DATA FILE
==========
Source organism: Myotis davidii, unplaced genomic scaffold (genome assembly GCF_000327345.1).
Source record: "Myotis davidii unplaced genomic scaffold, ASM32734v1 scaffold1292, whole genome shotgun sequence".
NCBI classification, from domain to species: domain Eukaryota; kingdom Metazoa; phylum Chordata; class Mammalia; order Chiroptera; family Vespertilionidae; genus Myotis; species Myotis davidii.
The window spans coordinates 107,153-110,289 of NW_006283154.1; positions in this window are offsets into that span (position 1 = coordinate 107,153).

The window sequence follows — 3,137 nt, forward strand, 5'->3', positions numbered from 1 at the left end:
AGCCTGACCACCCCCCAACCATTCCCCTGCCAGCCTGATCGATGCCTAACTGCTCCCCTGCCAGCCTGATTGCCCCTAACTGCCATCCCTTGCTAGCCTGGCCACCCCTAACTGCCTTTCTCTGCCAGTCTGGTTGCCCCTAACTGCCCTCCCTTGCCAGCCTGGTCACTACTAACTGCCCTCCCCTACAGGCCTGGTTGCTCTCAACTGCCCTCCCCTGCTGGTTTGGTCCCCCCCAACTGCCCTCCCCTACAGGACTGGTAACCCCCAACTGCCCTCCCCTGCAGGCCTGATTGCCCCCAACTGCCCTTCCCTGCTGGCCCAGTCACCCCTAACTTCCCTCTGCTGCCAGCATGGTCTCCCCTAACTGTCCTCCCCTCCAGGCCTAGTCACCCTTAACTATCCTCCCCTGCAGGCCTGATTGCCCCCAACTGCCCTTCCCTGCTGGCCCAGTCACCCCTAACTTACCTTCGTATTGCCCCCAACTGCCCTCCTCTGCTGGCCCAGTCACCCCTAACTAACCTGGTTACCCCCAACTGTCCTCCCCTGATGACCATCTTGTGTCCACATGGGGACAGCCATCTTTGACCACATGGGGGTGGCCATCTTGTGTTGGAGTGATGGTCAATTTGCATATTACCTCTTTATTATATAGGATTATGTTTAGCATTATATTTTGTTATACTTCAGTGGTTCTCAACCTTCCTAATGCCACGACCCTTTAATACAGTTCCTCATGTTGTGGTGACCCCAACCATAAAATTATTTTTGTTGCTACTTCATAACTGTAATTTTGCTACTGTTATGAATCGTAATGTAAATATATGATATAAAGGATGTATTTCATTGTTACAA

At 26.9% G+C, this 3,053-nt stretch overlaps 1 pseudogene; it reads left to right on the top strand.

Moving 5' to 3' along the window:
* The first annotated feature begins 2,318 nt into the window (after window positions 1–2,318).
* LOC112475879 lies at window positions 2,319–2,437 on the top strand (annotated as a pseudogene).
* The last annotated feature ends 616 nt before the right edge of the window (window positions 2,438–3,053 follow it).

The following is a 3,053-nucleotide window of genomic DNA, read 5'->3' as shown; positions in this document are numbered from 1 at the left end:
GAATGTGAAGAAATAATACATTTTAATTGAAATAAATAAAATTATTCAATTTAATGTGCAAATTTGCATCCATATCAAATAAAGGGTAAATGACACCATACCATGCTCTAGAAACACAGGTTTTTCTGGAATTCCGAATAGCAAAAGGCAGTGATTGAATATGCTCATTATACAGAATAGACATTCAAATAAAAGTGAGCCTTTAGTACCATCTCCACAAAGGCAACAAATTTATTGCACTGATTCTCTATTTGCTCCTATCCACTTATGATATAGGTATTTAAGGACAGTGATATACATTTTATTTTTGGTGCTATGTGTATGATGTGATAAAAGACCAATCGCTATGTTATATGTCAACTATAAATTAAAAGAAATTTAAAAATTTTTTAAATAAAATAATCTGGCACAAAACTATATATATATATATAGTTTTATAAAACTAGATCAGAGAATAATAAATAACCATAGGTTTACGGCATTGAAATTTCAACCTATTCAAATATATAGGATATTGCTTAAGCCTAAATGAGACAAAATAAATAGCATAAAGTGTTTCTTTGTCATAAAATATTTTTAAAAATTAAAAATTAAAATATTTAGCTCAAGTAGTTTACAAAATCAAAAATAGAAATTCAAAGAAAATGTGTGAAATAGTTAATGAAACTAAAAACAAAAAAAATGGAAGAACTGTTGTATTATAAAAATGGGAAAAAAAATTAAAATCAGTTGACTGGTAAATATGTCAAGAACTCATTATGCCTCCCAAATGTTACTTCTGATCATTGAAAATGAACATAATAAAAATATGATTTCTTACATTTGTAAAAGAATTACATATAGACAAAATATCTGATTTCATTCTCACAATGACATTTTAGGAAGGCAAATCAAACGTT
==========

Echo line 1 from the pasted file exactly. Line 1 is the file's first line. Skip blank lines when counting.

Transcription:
Source organism: Myotis davidii, unplaced genomic scaffold (genome assembly GCF_000327345.1).